Advised one of the ‘big six’ energy suppliers in a claim for damages in excess of £30m against the main supplier of IT outsourced services for business-critical services such as on-line servicing bookings, virus/security protection and the system allowing trading on the energy futures market. We gathered large amounts of complex IT-related evidence and advised the main board on its strategy for the claim and for the potential termination of the contract.
Acting for the Extraordinary Commissioners of a well-known foreign flag-carrier airline in connection with the recovery of $7.5m of security deposits for five aircraft under separate aircraft leases. This has required comprehensive consideration of the construction and interpretation of the aircraft leases as well as resolving limitation / jurisdictional issues and a detailed review of case law surrounding the Brussels Regulation.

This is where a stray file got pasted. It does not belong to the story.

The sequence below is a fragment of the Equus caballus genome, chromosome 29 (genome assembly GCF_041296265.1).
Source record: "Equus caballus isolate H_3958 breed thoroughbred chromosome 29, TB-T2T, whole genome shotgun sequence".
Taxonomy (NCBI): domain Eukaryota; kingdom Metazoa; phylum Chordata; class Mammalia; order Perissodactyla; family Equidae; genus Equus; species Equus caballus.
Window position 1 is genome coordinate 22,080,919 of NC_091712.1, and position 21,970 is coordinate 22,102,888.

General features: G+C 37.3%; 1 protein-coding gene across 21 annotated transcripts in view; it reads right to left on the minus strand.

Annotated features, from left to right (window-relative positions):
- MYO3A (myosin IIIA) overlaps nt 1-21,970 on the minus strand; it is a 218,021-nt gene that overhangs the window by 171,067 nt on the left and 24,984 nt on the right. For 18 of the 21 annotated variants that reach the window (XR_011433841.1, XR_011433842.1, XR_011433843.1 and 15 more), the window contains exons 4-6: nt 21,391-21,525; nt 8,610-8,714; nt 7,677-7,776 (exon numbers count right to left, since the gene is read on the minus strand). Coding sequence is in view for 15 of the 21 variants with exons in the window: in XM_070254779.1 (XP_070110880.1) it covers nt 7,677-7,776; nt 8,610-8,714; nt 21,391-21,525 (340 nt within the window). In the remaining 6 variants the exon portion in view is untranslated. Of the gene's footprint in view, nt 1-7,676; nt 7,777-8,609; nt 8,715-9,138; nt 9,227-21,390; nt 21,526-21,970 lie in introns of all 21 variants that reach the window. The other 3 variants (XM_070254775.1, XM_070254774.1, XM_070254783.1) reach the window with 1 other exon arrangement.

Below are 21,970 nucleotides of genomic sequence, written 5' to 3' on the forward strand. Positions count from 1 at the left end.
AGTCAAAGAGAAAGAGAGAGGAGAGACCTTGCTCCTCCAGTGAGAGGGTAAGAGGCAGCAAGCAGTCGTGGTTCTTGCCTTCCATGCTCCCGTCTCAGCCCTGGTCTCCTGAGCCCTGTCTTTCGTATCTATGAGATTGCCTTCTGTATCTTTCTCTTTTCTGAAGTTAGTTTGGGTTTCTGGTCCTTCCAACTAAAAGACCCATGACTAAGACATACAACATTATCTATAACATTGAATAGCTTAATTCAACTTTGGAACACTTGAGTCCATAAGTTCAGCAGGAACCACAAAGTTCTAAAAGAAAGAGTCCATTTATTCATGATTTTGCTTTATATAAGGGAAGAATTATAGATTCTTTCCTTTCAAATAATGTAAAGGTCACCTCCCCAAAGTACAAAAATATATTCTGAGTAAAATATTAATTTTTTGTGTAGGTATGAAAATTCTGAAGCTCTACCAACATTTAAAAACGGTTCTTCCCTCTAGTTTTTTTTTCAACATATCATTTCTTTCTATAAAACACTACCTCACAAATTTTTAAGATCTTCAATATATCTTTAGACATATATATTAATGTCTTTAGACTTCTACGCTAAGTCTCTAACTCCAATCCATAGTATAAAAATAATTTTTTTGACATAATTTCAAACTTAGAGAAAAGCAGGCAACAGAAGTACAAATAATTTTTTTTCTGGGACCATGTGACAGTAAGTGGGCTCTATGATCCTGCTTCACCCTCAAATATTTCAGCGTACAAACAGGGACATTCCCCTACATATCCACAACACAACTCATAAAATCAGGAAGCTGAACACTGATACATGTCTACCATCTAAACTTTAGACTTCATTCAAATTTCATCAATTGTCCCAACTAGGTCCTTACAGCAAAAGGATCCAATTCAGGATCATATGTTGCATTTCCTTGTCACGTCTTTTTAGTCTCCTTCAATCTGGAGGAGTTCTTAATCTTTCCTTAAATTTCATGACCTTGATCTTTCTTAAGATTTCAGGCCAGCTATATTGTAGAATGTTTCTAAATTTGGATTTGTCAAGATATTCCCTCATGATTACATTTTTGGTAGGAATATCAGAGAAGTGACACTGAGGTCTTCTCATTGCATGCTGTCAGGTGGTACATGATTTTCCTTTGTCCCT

Successfully defended a leading high street retailer against a series of claims totalling over £5m which stem from the alleged unlawful termination of a long-term contract for the design/supply of childrenswear sold in 300 stores nationwide. The central allegation included reasonableness of the notice period the profit share element of the relationship, a claim for injunctive relief and an account of profits. The case is now reported as a leading authority on good faith obligations in commercial contracts.